NUTRITION
November 23, 2009

Raise Fiber, Lose Belly Fat

Eating fiber reduces belly fat, the fat associated with an increased risk of heart attack and diabetes. Those who didn't eat much fiber had a belly fat increase of 21%.

A new study from the University of Southern California suggests that when it comes to fighting belly fat, upping one’s fiber intake might just be the key. The belly is a particularly undesirable area to pack on pounds, not for aesthetic reasons, but because it has been shown to signal an increased risk for developing heart disease and diabetes.

In those whose fiber intake increased over the two years, their belly fat decreased by about 4%. But in people whose fiber intake fell, their belly fat increased by a much larger amount, 21%.

The research team led by Jaimie N. Davis followed 85 overweight Latino participants aged 11−17 for two years, noting their fiber intake at the beginning and end of this time period. Davis notes that diets sometimes worsen during this period of life, so it is not surprising that fiber intake changed, for better or for worse, over the course of the study.

For just over half of the participants, fiber intake dropped by about 3 grams for every 1,000 calories consumed daily. For the remaining individuals, fiber intake increased by about the same amount. The associated changes in belly fat were noteworthy: in those whose fiber intake increased over the two years, their belly fat decreased by about 4%. But in people whose fiber intake fell, their belly fat increased by a much larger amount, 21%.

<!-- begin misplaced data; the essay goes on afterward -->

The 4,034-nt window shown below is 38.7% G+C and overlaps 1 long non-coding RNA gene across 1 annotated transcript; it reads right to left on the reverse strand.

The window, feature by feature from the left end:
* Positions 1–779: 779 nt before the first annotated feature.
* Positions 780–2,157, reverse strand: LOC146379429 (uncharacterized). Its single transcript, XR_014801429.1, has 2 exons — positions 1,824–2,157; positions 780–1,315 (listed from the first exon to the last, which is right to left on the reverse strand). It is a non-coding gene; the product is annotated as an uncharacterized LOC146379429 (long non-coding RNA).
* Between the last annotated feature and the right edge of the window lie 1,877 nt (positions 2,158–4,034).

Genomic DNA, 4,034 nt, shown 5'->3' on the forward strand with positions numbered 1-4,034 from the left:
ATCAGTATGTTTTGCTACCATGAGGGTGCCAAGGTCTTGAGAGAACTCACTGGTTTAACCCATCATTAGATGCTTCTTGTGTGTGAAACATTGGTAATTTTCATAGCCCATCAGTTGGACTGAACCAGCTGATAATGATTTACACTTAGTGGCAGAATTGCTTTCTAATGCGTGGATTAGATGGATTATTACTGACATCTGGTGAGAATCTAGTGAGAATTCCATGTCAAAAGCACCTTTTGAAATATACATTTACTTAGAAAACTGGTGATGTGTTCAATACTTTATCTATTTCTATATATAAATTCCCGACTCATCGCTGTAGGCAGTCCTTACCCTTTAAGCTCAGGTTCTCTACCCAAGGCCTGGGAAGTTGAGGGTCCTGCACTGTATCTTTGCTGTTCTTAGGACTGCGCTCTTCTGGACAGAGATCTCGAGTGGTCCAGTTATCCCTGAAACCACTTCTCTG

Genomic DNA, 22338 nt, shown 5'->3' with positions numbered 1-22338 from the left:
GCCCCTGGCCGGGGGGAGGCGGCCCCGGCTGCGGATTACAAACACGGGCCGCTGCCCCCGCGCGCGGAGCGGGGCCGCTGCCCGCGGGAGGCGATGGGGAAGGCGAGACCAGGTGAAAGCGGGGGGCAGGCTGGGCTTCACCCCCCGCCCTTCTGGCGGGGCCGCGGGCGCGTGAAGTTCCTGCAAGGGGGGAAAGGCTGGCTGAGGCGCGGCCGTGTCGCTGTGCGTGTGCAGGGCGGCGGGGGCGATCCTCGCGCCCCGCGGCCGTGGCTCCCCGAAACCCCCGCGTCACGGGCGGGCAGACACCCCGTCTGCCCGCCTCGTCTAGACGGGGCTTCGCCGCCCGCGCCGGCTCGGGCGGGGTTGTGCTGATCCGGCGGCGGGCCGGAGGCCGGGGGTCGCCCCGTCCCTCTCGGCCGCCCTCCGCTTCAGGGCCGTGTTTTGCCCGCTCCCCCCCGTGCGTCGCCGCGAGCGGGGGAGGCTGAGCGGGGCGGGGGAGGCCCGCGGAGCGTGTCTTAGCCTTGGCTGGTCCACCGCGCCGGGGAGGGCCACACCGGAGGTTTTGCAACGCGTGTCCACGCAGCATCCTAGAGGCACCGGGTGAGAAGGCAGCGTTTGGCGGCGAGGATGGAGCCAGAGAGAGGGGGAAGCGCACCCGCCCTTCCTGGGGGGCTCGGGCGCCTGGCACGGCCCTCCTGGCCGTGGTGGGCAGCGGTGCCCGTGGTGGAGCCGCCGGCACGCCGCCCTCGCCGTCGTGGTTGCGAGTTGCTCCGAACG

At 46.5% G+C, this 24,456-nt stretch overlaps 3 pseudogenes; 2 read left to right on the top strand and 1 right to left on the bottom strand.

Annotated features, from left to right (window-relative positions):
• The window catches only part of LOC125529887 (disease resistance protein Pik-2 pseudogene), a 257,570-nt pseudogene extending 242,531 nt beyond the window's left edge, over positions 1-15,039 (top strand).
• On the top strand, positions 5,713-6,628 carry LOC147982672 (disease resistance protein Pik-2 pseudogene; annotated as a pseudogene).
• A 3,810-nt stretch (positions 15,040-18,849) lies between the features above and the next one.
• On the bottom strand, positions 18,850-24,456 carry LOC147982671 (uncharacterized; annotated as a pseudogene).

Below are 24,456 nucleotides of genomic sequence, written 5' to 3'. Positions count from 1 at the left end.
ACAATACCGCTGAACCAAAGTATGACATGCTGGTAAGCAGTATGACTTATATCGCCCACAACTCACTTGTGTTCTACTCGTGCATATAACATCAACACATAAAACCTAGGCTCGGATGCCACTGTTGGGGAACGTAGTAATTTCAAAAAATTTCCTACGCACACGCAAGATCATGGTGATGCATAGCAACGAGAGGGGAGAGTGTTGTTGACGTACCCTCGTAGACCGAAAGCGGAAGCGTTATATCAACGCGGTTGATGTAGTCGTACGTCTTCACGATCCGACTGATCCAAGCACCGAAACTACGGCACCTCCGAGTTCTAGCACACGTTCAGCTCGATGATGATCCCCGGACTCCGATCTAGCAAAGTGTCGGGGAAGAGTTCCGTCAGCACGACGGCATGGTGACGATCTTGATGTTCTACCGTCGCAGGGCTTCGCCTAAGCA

Latino participants were used because people of this ethnicity are more prone to weight gain around the middle. Davis says, however, that increasing fiber intake would probably have an effect on just about anybody – the level of impact might just be different.

“Even slight decreases in dietary fiber are having a pretty significant metabolic impact,” she says. The author recommends that all young people try to increase their fiber intake by 6 grams per day, which is “not an unrealistic goal for kids to set.” The recommended daily fiber intake is about 25 to 30 grams per day for young people. However, Davis urges people to read labels for nutrition information before purchasing foods: “Just because it says 'whole wheat' or 'multigrain' doesn't mean it's a good source of fiber. People think if it's brown, if it's wheat, it's good, but not necessarily."

The study was published in the November issue of the American Journal of Clinical Nutrition.

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